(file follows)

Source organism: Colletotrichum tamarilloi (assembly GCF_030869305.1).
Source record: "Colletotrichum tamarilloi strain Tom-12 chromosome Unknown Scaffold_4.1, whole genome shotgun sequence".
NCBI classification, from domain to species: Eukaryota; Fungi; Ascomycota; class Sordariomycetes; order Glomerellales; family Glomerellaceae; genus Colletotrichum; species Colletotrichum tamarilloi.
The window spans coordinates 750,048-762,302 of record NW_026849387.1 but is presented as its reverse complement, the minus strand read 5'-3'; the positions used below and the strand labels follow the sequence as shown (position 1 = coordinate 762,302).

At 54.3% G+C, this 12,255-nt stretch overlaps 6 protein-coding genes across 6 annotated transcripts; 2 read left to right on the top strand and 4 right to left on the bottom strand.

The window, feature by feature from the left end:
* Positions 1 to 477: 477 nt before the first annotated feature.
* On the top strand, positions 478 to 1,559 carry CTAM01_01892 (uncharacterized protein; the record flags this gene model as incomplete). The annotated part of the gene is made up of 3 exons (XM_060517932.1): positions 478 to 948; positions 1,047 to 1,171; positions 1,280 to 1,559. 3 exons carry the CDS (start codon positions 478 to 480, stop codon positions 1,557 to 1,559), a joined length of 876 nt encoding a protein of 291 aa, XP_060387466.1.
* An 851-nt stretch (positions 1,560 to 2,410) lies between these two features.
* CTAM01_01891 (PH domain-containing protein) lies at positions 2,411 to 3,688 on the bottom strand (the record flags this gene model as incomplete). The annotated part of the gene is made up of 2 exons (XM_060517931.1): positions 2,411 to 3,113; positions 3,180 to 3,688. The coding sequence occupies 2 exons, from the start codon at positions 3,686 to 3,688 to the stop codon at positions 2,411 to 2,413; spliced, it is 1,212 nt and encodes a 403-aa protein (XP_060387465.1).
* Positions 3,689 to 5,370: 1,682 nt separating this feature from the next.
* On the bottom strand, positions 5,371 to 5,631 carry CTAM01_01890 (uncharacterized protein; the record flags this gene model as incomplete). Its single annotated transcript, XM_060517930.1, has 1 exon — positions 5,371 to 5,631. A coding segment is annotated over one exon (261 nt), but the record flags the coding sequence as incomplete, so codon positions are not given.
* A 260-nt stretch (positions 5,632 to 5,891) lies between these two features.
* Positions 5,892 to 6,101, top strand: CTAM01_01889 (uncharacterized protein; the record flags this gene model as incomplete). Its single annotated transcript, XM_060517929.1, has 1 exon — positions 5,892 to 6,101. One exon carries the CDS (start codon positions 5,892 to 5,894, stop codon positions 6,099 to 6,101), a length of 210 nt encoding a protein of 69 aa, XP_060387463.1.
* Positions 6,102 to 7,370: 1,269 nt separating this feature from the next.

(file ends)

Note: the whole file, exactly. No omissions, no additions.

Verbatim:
Source organism: Colletotrichum tamarilloi (assembly GCF_030869305.1).
Source record: "Colletotrichum tamarilloi strain Tom-12 chromosome Unknown Scaffold_4.1, whole genome shotgun sequence".
NCBI classification, from domain to species: Eukaryota; Fungi; Ascomycota; class Sordariomycetes; order Glomerellales; family Glomerellaceae; genus Colletotrichum; species Colletotrichum tamarilloi.
The window spans coordinates 750,048-762,302 of record NW_026849387.1 but is presented as its reverse complement, the minus strand read 5'-3'; the positions used below and the strand labels follow the sequence as shown (position 1 = coordinate 762,302).

At 54.3% G+C, this 12,255-nt stretch overlaps 6 protein-coding genes across 6 annotated transcripts; 2 read left to right on the top strand and 4 right to left on the bottom strand.

The window, feature by feature from the left end:
* Positions 1 to 477: 477 nt before the first annotated feature.
* On the top strand, positions 478 to 1,559 carry CTAM01_01892 (uncharacterized protein; the record flags this gene model as incomplete). The annotated part of the gene is made up of 3 exons (XM_060517932.1): positions 478 to 948; positions 1,047 to 1,171; positions 1,280 to 1,559. 3 exons carry the CDS (start codon positions 478 to 480, stop codon positions 1,557 to 1,559), a joined length of 876 nt encoding a protein of 291 aa, XP_060387466.1.
* An 851-nt stretch (positions 1,560 to 2,410) lies between these two features.
* CTAM01_01891 (PH domain-containing protein) lies at positions 2,411 to 3,688 on the bottom strand (the record flags this gene model as incomplete). The annotated part of the gene is made up of 2 exons (XM_060517931.1): positions 2,411 to 3,113; positions 3,180 to 3,688. The coding sequence occupies 2 exons, from the start codon at positions 3,686 to 3,688 to the stop codon at positions 2,411 to 2,413; spliced, it is 1,212 nt and encodes a 403-aa protein (XP_060387465.1).
* Positions 3,689 to 5,370: 1,682 nt separating this feature from the next.
* On the bottom strand, positions 5,371 to 5,631 carry CTAM01_01890 (uncharacterized protein; the record flags this gene model as incomplete). Its single annotated transcript, XM_060517930.1, has 1 exon — positions 5,371 to 5,631. A coding segment is annotated over one exon (261 nt), but the record flags the coding sequence as incomplete, so codon positions are not given.
* A 260-nt stretch (positions 5,632 to 5,891) lies between these two features.
* Positions 5,892 to 6,101, top strand: CTAM01_01889 (uncharacterized protein; the record flags this gene model as incomplete). Its single annotated transcript, XM_060517929.1, has 1 exon — positions 5,892 to 6,101. One exon carries the CDS (start codon positions 5,892 to 5,894, stop codon positions 6,099 to 6,101), a length of 210 nt encoding a protein of 69 aa, XP_060387463.1.
* Positions 6,102 to 7,370: 1,269 nt separating this feature from the next.